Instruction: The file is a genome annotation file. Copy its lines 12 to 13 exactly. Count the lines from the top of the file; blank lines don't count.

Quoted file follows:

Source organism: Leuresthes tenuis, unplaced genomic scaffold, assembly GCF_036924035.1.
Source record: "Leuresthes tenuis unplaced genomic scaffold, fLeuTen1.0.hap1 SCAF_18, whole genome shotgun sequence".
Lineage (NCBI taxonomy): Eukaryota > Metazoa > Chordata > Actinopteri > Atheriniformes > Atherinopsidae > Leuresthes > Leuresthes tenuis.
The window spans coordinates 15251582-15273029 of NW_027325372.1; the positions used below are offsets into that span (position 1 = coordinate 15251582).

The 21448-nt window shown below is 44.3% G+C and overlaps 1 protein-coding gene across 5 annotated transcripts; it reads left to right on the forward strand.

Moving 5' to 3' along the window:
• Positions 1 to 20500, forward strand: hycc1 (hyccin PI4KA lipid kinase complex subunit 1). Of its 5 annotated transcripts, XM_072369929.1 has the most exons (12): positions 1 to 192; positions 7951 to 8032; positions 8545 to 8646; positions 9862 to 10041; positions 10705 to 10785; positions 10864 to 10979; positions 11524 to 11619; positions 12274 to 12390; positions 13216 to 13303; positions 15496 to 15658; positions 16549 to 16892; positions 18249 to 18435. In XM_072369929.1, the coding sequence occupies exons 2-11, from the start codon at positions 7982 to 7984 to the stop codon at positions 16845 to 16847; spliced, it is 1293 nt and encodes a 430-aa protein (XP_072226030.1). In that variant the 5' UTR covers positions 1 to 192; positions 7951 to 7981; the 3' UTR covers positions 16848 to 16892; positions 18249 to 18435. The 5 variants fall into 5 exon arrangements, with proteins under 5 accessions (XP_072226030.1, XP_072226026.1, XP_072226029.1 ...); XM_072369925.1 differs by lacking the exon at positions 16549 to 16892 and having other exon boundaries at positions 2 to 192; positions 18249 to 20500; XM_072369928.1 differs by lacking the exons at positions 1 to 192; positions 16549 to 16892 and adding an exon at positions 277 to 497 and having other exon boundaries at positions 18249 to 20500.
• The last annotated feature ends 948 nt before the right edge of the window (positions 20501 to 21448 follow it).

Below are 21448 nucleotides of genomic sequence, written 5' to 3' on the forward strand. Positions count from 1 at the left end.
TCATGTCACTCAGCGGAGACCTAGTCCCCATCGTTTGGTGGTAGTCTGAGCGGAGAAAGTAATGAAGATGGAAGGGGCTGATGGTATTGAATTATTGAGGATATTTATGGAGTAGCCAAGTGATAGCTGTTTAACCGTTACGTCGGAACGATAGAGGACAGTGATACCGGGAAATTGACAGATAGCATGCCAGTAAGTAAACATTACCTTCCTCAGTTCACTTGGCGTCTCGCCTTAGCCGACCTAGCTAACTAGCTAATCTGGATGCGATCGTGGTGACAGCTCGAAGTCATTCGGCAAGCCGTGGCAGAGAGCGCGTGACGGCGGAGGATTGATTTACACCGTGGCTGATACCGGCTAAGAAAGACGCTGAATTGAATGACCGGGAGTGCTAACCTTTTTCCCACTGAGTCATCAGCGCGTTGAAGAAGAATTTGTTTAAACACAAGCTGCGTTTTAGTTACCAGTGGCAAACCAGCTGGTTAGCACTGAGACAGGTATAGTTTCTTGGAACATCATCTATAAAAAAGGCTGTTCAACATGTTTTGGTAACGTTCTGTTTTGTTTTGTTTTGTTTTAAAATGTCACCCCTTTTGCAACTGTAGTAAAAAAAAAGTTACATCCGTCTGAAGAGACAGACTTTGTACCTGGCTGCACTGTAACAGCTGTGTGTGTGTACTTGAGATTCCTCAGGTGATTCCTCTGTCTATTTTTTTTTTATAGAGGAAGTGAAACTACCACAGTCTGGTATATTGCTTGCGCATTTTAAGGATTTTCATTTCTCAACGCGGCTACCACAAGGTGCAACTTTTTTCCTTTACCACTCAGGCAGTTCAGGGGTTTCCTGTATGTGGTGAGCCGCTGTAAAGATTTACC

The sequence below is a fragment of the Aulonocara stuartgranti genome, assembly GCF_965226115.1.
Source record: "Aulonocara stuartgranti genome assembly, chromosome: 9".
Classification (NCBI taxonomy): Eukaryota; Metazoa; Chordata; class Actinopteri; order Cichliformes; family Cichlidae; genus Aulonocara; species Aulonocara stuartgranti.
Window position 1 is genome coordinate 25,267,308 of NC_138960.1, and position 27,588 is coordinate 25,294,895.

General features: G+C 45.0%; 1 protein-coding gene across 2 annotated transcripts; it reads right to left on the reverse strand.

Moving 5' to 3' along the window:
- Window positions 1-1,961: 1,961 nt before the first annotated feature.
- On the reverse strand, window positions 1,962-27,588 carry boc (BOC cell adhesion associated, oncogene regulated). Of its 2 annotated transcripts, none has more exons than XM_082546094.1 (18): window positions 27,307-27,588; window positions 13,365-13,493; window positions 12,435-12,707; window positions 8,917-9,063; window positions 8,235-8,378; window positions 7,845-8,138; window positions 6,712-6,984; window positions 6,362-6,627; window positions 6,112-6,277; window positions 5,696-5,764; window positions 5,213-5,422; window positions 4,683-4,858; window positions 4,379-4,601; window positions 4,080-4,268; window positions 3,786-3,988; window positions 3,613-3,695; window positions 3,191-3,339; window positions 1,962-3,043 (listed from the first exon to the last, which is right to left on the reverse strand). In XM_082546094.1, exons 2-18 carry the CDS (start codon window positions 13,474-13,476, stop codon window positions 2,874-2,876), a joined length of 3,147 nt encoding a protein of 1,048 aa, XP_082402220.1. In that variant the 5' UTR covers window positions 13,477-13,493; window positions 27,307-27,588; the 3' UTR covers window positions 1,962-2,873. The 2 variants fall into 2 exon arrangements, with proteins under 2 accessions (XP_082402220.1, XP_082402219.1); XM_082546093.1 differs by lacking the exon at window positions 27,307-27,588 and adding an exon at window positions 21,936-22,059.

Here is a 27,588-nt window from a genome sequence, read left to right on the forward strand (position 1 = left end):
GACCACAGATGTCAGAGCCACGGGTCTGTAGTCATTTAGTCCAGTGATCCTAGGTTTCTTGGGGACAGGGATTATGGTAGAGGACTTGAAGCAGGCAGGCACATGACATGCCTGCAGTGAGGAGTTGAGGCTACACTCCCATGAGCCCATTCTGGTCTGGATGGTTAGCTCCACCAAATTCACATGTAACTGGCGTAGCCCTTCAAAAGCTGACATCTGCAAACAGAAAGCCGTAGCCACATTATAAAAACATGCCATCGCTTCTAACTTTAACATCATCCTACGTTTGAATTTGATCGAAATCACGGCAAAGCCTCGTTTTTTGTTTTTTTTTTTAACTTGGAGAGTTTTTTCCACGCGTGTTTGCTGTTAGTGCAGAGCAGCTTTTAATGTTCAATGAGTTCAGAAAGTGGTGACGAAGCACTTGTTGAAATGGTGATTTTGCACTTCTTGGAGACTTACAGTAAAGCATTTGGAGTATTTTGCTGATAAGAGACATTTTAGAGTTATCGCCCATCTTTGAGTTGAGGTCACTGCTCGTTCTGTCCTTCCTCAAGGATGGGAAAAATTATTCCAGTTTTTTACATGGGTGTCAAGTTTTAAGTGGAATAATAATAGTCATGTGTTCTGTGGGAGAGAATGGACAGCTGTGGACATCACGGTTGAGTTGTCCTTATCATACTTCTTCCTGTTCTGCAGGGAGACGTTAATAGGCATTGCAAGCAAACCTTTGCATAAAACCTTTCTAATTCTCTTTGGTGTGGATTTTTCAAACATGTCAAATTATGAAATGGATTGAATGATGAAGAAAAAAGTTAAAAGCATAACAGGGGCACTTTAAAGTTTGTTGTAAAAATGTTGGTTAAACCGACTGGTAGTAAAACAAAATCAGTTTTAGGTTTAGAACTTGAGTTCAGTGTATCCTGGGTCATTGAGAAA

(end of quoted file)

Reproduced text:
Source record: "Aulonocara stuartgranti genome assembly, chromosome: 9".
Classification (NCBI taxonomy): Eukaryota; Metazoa; Chordata; class Actinopteri; order Cichliformes; family Cichlidae; genus Aulonocara; species Aulonocara stuartgranti.